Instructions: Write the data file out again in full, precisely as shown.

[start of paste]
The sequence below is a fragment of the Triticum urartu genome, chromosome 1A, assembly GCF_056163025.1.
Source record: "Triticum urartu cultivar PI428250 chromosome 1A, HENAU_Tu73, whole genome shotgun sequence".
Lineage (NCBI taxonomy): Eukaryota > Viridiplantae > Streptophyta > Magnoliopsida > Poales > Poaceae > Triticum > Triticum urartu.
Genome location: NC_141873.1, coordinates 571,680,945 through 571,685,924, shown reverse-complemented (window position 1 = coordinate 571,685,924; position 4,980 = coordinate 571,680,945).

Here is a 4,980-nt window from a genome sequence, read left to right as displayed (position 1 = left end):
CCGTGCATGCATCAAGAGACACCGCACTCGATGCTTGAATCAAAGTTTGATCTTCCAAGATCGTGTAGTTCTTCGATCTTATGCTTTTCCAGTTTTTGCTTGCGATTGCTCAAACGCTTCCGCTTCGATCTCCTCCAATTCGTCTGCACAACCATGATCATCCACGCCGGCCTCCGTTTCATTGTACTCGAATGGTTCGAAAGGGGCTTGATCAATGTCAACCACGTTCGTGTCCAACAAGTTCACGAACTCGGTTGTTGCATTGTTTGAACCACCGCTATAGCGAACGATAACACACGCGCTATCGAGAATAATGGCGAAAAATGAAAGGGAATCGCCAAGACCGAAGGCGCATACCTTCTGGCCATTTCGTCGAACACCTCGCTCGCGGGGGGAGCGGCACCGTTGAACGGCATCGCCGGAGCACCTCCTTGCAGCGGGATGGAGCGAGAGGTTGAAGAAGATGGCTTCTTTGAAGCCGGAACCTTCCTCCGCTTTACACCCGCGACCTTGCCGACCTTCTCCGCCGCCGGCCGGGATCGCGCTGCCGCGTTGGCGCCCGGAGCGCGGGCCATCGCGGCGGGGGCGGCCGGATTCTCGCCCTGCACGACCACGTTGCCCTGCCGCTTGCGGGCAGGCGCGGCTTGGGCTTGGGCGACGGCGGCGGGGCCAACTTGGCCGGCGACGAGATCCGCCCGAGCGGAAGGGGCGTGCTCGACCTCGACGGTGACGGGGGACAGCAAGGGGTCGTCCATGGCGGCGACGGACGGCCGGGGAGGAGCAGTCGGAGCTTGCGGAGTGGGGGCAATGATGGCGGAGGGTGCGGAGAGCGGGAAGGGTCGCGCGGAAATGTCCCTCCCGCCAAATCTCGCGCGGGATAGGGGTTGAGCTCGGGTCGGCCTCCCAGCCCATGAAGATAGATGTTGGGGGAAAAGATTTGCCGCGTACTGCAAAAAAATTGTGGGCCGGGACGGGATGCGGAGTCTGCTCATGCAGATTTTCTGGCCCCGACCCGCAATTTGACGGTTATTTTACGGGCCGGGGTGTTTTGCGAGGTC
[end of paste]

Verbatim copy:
The sequence below is a fragment of the Triticum urartu genome, chromosome 1A, assembly GCF_056163025.1.
Source record: "Triticum urartu cultivar PI428250 chromosome 1A, HENAU_Tu73, whole genome shotgun sequence".
Lineage (NCBI taxonomy): Eukaryota > Viridiplantae > Streptophyta > Magnoliopsida > Poales > Poaceae > Triticum > Triticum urartu.
Genome location: NC_141873.1, coordinates 571,680,945 through 571,685,924, shown reverse-complemented (window position 1 = coordinate 571,685,924; position 4,980 = coordinate 571,680,945).

Here is a 4,980-nt window from a genome sequence, read left to right as displayed (position 1 = left end):
CCGTGCATGCATCAAGAGACACCGCACTCGATGCTTGAATCAAAGTTTGATCTTCCAAGATCGTGTAGTTCTTCGATCTTATGCTTTTCCAGTTTTTGCTTGCGATTGCTCAAACGCTTCCGCTTCGATCTCCTCCAATTCGTCTGCACAACCATGATCATCCACGCCGGCCTCCGTTTCATTGTACTCGAATGGTTCGAAAGGGGCTTGATCAATGTCAACCACGTTCGTGTCCAACAAGTTCACGAACTCGGTTGTTGCATTGTTTGAACCACCGCTATAGCGAACGATAACACACGCGCTATCGAGAATAATGGCGAAAAATGAAAGGGAATCGCCAAGACCGAAGGCGCATACCTTCTGGCCATTTCGTCGAACACCTCGCTCGCGGGGGGAGCGGCACCGTTGAACGGCATCGCCGGAGCACCTCCTTGCAGCGGGATGGAGCGAGAGGTTGAAGAAGATGGCTTCTTTGAAGCCGGAACCTTCCTCCGCTTTACACCCGCGACCTTGCCGACCTTCTCCGCCGCCGGCCGGGATCGCGCTGCCGCGTTGGCGCCCGGAGCGCGGGCCATCGCGGCGGGGGCGGCCGGATTCTCGCCCTGCACGACCACGTTGCCCTGCCGCTTGCGGGCAGGCGCGGCTTGGGCTTGGGCGACGGCGGCGGGGCCAACTTGGCCGGCGACGAGATCCGCCCGAGCGGAAGGGGCGTGCTCGACCTCGACGGTGACGGGGGACAGCAAGGGGTCGTCCATGGCGGCGACGGACGGCCGGGGAGGAGCAGTCGGAGCTTGCGGAGTGGGGGCAATGATGGCGGAGGGTGCGGAGAGCGGGAAGGGTCGCGCGGAAATGTCCCTCCCGCCAAATCTCGCGCGGGATAGGGGTTGAGCTCGGGTCGGCCTCCCAGCCCATGAAGATAGATGTTGGGGGAAAAGATTTGCCGCGTACTGCAAAAAAATTGTGGGCCGGGACGGGATGCGGAGTCTGCTCATGCAGATTTTCTGGCCCCGACCCGCAATTTGACGGTTATTTTACGGGCCGGGGTGTTTTGCGAGGTC